China Huarong Leaves Rating Firms Guessing on State Support
(Bloomberg) -- Moody’s Investors Service became the second major ratings firm to downgrade China Huarong Asset Management Co. this week amid a lack of visibility over the central government’s support for the embattled bad-debt manager.
Huarong’s credit rating was lowered to Baa1 from A3, Moody’s said in a statement Thursday, adding the firm remains on watch for further downgrade. The cut reflected the company’s weakened funding ability due to market volatility and increased uncertainty over its future, according to the statement. The move follows Fitch Ratings, which reduced its main rating on Huarong by three notches to BBB early this week.
Investors and ratings agencies alike are struggling to get clarity over Beijing’s plans for the company, which has $22.9 billion of outstanding offshore debt. Only the China Banking and Insurance Regulatory Commission has publicly commented on Huarong, which is majority-owned by the nation’s finance ministry. The commission said the company is operating normally and has ample liquidity. Huarong itself has provided little new information since it delayed releasing its 2020 results at the start of the month, which triggered a rout in its bonds.
The firm’s perpetual dollar bonds fell after the Moody’s downgrade, with a 4.5% note down 1.4 cents on the dollar at 64.1 cents and a 4% note dropping 0.9 cent to 63.1 cents, according to Bloomberg-compiled prices.
Both ratings firms cited a lack of clarity over the scope and extent of Beijing’s future support for the bad-debt manager. Moody’s analysts said their assumed levels of government support for Huarong also remain under review due to a lack of information. Fitch also cited ambiguity over state support for the firm, noting its expectations “are based on our own assumptions and all the information we have received” was in its downgrade statement.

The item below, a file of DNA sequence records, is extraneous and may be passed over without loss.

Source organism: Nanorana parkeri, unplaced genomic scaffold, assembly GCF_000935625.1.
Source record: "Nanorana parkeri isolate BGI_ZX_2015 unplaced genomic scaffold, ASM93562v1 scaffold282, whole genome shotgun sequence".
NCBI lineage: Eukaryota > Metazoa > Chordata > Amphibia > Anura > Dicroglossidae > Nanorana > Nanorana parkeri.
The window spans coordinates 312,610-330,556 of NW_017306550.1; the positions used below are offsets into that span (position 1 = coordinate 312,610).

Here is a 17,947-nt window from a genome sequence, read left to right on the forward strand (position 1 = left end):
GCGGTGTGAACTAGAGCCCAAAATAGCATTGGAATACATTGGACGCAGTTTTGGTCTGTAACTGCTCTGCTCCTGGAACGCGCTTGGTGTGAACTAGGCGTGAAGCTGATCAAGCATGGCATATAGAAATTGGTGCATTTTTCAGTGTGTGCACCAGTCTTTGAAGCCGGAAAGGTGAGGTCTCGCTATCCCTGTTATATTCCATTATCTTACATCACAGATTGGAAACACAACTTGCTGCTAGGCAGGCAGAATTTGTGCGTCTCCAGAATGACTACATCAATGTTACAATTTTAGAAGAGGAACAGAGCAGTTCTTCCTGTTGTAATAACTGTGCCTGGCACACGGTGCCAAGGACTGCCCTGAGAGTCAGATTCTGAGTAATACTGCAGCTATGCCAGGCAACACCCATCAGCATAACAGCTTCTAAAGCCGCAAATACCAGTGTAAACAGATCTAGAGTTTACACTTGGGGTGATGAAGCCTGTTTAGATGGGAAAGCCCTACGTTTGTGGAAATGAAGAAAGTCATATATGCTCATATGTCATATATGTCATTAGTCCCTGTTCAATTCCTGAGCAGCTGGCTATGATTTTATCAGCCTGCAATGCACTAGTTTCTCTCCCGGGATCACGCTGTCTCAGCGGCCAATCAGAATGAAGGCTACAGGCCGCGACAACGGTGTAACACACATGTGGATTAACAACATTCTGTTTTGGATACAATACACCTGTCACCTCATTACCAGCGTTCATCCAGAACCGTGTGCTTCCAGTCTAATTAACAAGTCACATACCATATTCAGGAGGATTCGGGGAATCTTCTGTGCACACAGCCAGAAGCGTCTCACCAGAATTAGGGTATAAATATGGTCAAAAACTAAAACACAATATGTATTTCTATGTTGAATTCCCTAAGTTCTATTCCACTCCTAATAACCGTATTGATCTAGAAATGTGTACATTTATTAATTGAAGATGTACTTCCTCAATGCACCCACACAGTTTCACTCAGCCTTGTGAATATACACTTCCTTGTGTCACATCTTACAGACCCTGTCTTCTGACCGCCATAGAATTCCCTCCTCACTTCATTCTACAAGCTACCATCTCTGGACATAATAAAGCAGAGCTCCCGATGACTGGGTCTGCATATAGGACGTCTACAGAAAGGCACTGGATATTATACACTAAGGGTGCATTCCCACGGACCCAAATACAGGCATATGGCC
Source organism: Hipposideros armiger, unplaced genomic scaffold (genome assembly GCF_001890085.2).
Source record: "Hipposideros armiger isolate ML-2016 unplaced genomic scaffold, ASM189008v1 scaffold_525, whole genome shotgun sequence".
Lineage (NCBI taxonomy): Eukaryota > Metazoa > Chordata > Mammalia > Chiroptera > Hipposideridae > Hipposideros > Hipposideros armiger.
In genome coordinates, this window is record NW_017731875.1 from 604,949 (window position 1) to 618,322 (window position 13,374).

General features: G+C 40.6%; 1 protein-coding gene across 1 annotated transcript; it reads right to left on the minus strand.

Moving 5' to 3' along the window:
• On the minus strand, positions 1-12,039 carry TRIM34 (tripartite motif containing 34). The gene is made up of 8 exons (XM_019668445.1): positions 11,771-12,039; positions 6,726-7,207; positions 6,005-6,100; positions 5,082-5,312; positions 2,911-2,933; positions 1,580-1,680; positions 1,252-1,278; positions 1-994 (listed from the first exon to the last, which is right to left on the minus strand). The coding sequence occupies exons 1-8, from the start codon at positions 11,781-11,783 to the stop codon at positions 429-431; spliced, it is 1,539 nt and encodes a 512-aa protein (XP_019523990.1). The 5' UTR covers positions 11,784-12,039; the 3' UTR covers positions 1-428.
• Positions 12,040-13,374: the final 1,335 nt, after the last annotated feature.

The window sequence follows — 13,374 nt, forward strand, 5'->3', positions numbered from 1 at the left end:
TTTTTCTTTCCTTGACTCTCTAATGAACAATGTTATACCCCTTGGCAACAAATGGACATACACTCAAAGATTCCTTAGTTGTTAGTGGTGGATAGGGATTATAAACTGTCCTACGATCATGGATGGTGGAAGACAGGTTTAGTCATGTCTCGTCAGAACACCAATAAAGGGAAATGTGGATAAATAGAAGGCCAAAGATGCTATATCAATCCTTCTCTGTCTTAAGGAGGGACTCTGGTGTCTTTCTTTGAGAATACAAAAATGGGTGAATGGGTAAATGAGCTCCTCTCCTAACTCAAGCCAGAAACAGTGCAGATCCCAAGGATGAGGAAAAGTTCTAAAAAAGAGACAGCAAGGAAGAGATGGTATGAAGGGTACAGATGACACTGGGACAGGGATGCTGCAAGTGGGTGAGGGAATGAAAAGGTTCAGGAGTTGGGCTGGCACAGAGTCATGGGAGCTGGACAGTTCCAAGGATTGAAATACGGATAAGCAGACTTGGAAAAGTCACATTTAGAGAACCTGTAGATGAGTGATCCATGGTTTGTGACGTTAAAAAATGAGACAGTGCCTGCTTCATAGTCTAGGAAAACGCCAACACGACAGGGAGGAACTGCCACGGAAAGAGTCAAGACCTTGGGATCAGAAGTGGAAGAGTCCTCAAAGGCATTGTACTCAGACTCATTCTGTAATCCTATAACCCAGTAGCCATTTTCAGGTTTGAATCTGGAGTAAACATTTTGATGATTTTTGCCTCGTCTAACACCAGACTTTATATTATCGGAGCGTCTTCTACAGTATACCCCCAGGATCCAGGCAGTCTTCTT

The world’s top three rating companies placed Huarong under review for a potential downgrade earlier this month as concerns grew about the state-owned firm’s financial health and fate after it missed a March deadline for releasing 2020 results. Since then, investors have been left in the dark about details of a potential restructuring and whether investors will ultimately bear some of the costs. The drip-feed of news has instead offered a range of potential outcomes about Huarong’s future and authorities’ intentions.
Huarong has $3.7 billion in offshore bonds maturing through the end of this year, Bloomberg-compiled data show. The drama surrounding the company has effectively shut it out from overseas public debt markets and prompted scrutiny over the issuer’s maturity schedule as investors search for any possible signs of tightening liquidity at the firm.
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